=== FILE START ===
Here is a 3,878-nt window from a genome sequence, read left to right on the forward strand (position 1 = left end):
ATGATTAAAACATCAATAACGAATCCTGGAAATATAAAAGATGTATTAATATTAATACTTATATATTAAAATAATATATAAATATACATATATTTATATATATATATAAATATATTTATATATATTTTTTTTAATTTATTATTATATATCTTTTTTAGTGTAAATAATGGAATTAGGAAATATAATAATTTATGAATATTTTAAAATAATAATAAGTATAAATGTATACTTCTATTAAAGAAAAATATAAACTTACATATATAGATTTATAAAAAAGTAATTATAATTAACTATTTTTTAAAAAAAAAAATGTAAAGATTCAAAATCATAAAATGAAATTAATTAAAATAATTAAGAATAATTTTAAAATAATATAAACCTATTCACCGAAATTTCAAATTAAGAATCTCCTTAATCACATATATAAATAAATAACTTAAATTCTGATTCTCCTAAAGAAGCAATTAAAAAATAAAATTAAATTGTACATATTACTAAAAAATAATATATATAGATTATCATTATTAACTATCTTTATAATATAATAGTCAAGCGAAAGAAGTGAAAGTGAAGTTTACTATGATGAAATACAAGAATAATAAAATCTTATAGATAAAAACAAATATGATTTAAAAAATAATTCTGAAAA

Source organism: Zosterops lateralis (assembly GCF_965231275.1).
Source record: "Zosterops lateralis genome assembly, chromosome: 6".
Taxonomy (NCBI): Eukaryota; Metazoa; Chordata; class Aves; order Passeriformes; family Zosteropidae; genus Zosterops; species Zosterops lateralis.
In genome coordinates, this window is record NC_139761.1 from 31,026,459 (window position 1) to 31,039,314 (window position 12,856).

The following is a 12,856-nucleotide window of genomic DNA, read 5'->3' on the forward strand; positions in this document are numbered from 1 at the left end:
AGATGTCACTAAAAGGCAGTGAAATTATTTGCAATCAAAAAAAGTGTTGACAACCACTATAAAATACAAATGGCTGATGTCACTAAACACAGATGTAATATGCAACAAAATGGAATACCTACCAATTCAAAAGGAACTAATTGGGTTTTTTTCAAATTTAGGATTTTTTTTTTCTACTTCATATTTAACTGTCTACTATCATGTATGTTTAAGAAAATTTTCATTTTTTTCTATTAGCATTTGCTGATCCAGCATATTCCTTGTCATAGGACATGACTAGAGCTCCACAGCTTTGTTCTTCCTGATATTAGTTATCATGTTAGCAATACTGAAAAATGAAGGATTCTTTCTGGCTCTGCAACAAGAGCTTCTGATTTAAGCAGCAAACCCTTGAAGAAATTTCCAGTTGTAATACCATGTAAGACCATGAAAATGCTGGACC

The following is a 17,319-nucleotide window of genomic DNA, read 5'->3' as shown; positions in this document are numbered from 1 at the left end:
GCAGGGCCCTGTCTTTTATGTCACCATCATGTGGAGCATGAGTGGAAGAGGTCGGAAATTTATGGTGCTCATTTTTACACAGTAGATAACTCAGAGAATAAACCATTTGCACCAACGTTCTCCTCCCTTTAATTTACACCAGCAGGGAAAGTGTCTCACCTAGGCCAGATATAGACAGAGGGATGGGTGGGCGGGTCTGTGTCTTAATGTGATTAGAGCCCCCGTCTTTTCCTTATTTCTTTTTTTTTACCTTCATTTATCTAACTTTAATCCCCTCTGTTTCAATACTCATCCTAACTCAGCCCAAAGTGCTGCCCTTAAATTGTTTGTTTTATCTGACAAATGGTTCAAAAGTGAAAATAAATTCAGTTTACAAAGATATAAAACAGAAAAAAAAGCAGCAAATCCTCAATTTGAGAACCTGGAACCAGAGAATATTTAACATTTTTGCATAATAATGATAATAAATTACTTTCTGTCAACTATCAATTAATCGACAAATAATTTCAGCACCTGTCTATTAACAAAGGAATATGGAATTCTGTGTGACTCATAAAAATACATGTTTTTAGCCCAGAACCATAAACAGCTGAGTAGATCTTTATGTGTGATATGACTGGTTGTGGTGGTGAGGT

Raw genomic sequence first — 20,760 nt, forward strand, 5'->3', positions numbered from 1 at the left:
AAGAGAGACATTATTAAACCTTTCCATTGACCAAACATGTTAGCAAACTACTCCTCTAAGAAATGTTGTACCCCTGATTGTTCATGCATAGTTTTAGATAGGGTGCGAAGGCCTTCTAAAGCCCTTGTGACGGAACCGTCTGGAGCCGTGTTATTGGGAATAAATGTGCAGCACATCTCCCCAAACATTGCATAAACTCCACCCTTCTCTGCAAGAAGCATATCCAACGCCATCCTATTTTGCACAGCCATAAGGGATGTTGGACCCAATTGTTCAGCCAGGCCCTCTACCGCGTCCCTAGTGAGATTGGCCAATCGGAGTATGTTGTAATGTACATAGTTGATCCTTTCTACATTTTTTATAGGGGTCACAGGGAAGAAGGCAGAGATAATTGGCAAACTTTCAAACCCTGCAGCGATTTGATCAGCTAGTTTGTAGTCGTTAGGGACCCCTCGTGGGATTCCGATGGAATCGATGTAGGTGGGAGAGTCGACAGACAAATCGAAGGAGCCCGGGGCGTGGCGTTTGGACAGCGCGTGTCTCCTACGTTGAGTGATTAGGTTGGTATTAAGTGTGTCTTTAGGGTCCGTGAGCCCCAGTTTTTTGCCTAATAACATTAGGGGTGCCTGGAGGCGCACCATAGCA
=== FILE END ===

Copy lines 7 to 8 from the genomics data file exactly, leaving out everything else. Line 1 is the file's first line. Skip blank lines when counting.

The following is a 12,856-nucleotide window of genomic DNA, read 5'->3' on the forward strand; positions in this document are numbered from 1 at the left end:
AGATGTCACTAAAAGGCAGTGAAATTATTTGCAATCAAAAAAAGTGTTGACAACCACTATAAAATACAAATGGCTGATGTCACTAAACACAGATGTAATATGCAACAAAATGGAATACCTACCAATTCAAAAGGAACTAATTGGGTTTTTTTCAAATTTAGGATTTTTTTTTTCTACTTCATATTTAACTGTCTACTATCATGTATGTTTAAGAAAATTTTCATTTTTTTCTATTAGCATTTGCTGATCCAGCATATTCCTTGTCATAGGACATGACTAGAGCTCCACAGCTTTGTTCTTCCTGATATTAGTTATCATGTTAGCAATACTGAAAAATGAAGGATTCTTTCTGGCTCTGCAACAAGAGCTTCTGATTTAAGCAGCAAACCCTTGAAGAAATTTCCAGTTGTAATACCATGTAAGACCATGAAAATGCTGGACC